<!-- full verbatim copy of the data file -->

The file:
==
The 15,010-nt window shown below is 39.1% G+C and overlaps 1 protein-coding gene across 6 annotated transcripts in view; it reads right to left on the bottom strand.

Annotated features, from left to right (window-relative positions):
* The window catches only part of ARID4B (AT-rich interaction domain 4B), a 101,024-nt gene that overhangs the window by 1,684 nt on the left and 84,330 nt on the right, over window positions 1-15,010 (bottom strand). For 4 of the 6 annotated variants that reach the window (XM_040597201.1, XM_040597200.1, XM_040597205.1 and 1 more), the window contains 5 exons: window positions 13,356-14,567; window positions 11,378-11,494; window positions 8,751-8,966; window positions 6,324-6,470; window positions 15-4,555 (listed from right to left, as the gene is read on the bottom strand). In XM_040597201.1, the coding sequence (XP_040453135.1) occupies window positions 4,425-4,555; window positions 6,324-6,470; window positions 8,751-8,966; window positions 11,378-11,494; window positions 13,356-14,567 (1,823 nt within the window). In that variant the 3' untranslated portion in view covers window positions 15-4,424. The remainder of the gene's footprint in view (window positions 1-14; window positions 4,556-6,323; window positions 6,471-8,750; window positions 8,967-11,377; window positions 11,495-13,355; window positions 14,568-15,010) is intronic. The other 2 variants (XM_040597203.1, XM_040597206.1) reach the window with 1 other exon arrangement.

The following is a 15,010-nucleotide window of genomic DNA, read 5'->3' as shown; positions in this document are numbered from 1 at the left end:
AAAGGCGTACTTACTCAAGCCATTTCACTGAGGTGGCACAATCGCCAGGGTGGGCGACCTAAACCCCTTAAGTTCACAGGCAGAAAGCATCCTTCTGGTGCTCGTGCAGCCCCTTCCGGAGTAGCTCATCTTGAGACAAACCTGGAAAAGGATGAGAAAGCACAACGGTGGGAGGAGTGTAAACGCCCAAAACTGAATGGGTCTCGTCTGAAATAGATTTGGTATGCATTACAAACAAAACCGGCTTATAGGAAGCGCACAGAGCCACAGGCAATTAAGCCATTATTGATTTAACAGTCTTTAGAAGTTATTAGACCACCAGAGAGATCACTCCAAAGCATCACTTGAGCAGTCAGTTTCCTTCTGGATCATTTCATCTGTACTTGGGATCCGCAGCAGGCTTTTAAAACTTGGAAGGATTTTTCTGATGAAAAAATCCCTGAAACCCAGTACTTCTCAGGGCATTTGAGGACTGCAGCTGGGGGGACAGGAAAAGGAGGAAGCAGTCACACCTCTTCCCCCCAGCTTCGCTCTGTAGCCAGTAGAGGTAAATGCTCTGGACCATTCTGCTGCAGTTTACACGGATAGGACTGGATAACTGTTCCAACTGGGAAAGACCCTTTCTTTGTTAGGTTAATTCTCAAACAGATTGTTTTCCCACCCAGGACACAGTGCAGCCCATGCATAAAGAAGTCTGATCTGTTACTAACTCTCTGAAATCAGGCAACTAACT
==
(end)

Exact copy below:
The 15,010-nt window shown below is 39.1% G+C and overlaps 1 protein-coding gene across 6 annotated transcripts in view; it reads right to left on the bottom strand.

Annotated features, from left to right (window-relative positions):
* The window catches only part of ARID4B (AT-rich interaction domain 4B), a 101,024-nt gene that overhangs the window by 1,684 nt on the left and 84,330 nt on the right, over window positions 1-15,010 (bottom strand). For 4 of the 6 annotated variants that reach the window (XM_040597201.1, XM_040597200.1, XM_040597205.1 and 1 more), the window contains 5 exons: window positions 13,356-14,567; window positions 11,378-11,494; window positions 8,751-8,966; window positions 6,324-6,470; window positions 15-4,555 (listed from right to left, as the gene is read on the bottom strand). In XM_040597201.1, the coding sequence (XP_040453135.1) occupies window positions 4,425-4,555; window positions 6,324-6,470; window positions 8,751-8,966; window positions 11,378-11,494; window positions 13,356-14,567 (1,823 nt within the window). In that variant the 3' untranslated portion in view covers window positions 15-4,424. The remainder of the gene's footprint in view (window positions 1-14; window positions 4,556-6,323; window positions 6,471-8,750; window positions 8,967-11,377; window positions 11,495-13,355; window positions 14,568-15,010) is intronic. The other 2 variants (XM_040597203.1, XM_040597206.1) reach the window with 1 other exon arrangement.

The following is a 15,010-nucleotide window of genomic DNA, read 5'->3' as shown; positions in this document are numbered from 1 at the left end:
AAAGGCGTACTTACTCAAGCCATTTCACTGAGGTGGCACAATCGCCAGGGTGGGCGACCTAAACCCCTTAAGTTCACAGGCAGAAAGCATCCTTCTGGTGCTCGTGCAGCCCCTTCCGGAGTAGCTCATCTTGAGACAAACCTGGAAAAGGATGAGAAAGCACAACGGTGGGAGGAGTGTAAACGCCCAAAACTGAATGGGTCTCGTCTGAAATAGATTTGGTATGCATTACAAACAAAACCGGCTTATAGGAAGCGCACAGAGCCACAGGCAATTAAGCCATTATTGATTTAACAGTCTTTAGAAGTTATTAGACCACCAGAGAGATCACTCCAAAGCATCACTTGAGCAGTCAGTTTCCTTCTGGATCATTTCATCTGTACTTGGGATCCGCAGCAGGCTTTTAAAACTTGGAAGGATTTTTCTGATGAAAAAATCCCTGAAACCCAGTACTTCTCAGGGCATTTGAGGACTGCAGCTGGGGGGACAGGAAAAGGAGGAAGCAGTCACACCTCTTCCCCCCAGCTTCGCTCTGTAGCCAGTAGAGGTAAATGCTCTGGACCATTCTGCTGCAGTTTACACGGATAGGACTGGATAACTGTTCCAACTGGGAAAGACCCTTTCTTTGTTAGGTTAATTCTCAAACAGATTGTTTTCCCACCCAGGACACAGTGCAGCCCATGCATAAAGAAGTCTGATCTGTTACTAACTCTCTGAAATCAGGCAACTAACT